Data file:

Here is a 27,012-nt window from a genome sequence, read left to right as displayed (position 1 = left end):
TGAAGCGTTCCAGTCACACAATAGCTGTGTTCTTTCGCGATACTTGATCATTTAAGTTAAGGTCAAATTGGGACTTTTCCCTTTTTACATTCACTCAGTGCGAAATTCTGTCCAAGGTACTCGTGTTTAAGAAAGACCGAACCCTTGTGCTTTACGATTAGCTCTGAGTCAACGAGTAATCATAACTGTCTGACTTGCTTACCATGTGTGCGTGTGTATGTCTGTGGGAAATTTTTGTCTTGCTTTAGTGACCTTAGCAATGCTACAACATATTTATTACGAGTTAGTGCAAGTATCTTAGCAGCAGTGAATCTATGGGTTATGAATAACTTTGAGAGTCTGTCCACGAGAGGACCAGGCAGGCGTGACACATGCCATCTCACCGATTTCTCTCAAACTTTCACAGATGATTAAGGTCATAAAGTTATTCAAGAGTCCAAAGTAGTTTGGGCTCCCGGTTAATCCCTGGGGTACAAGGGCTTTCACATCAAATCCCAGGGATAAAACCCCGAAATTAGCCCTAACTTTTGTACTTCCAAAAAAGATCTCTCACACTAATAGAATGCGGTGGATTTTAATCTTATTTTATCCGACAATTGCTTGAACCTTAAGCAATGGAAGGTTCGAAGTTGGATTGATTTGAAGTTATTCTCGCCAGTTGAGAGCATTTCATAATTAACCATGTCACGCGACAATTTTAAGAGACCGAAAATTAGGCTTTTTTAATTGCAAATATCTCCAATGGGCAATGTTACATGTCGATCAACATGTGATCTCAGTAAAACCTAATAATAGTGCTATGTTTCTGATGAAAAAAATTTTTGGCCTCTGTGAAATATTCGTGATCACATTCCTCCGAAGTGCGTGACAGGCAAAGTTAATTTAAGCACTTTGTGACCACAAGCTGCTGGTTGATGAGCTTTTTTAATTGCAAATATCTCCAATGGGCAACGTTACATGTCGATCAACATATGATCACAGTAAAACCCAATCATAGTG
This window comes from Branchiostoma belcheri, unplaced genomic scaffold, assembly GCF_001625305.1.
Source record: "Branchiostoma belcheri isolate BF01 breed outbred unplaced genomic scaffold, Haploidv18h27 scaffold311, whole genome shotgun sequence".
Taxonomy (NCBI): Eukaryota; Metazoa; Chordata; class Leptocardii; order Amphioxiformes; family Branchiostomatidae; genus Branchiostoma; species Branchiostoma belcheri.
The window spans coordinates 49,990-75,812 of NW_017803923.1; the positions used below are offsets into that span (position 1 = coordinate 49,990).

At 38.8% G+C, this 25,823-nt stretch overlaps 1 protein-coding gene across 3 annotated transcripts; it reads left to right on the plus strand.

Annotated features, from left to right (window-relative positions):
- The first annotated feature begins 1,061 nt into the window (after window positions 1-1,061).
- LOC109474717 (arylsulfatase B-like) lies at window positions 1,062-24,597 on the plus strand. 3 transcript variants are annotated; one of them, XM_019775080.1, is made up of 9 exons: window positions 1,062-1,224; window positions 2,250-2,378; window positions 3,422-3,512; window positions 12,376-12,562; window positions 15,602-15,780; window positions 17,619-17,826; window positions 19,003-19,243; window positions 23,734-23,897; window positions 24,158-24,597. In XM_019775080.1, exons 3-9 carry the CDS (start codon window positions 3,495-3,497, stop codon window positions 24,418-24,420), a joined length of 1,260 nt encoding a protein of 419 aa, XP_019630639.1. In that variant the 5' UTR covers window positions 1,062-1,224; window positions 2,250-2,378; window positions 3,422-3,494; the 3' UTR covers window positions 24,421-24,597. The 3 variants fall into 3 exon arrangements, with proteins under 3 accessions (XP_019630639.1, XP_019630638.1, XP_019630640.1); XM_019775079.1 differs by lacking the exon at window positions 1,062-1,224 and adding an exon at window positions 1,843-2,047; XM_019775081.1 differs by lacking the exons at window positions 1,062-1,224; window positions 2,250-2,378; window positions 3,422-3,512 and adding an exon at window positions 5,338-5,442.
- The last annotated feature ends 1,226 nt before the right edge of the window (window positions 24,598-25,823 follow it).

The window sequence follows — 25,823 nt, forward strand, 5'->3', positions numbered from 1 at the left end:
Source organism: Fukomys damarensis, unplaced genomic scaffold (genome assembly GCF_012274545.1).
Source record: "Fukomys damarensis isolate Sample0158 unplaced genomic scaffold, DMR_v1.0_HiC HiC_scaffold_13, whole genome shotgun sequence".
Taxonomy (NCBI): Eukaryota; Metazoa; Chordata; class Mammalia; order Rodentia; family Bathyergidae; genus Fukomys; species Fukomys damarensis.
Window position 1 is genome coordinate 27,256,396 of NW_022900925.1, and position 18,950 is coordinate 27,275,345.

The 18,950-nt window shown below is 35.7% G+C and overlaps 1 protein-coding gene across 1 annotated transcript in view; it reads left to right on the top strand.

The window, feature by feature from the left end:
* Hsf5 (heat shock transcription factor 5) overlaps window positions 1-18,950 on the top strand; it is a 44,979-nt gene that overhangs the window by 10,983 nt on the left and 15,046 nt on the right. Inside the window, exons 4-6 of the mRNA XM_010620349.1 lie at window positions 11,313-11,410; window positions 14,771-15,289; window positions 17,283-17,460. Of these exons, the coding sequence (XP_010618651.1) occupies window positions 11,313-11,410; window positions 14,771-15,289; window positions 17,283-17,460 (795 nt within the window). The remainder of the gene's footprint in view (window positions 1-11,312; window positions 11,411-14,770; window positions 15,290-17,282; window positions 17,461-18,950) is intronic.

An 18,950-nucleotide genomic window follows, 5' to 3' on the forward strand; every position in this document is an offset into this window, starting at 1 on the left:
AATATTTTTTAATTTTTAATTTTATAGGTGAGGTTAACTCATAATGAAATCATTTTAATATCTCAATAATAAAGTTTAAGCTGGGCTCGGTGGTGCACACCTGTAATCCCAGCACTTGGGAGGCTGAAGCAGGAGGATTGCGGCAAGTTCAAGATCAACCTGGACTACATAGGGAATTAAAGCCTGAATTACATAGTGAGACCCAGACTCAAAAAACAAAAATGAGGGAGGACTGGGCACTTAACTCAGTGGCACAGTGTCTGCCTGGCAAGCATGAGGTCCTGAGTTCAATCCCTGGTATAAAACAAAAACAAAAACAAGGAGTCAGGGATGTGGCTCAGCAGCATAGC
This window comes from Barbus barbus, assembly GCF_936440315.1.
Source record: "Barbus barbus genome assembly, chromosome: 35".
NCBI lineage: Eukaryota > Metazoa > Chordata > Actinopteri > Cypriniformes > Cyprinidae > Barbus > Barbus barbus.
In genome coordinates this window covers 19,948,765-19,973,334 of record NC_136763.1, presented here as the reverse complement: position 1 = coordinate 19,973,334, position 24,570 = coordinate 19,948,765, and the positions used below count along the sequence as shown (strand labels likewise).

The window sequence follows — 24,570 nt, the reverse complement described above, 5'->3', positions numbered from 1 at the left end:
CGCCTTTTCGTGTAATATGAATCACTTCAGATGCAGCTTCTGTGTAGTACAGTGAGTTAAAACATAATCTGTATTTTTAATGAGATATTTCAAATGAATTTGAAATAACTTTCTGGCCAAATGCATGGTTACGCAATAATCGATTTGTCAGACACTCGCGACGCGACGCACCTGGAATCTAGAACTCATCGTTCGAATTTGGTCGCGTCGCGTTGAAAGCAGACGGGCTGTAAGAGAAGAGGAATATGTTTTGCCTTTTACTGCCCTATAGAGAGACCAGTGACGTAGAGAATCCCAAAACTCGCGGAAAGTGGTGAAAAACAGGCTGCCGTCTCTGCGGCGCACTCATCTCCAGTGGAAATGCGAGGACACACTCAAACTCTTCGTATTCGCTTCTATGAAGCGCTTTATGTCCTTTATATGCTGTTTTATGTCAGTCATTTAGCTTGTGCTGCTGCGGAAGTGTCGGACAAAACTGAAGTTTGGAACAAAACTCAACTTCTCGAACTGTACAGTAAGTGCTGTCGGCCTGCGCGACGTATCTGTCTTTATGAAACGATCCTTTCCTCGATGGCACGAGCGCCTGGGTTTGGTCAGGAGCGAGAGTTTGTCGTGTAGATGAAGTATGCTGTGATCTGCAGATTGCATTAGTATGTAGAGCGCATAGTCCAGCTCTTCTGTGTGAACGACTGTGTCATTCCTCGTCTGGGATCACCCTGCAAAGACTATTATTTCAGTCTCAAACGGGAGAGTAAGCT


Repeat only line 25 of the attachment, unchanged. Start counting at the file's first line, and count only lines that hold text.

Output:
In genome coordinates this window covers 19,948,765-19,973,334 of record NC_136763.1, presented here as the reverse complement: position 1 = coordinate 19,973,334, position 24,570 = coordinate 19,948,765, and the positions used below count along the sequence as shown (strand labels likewise).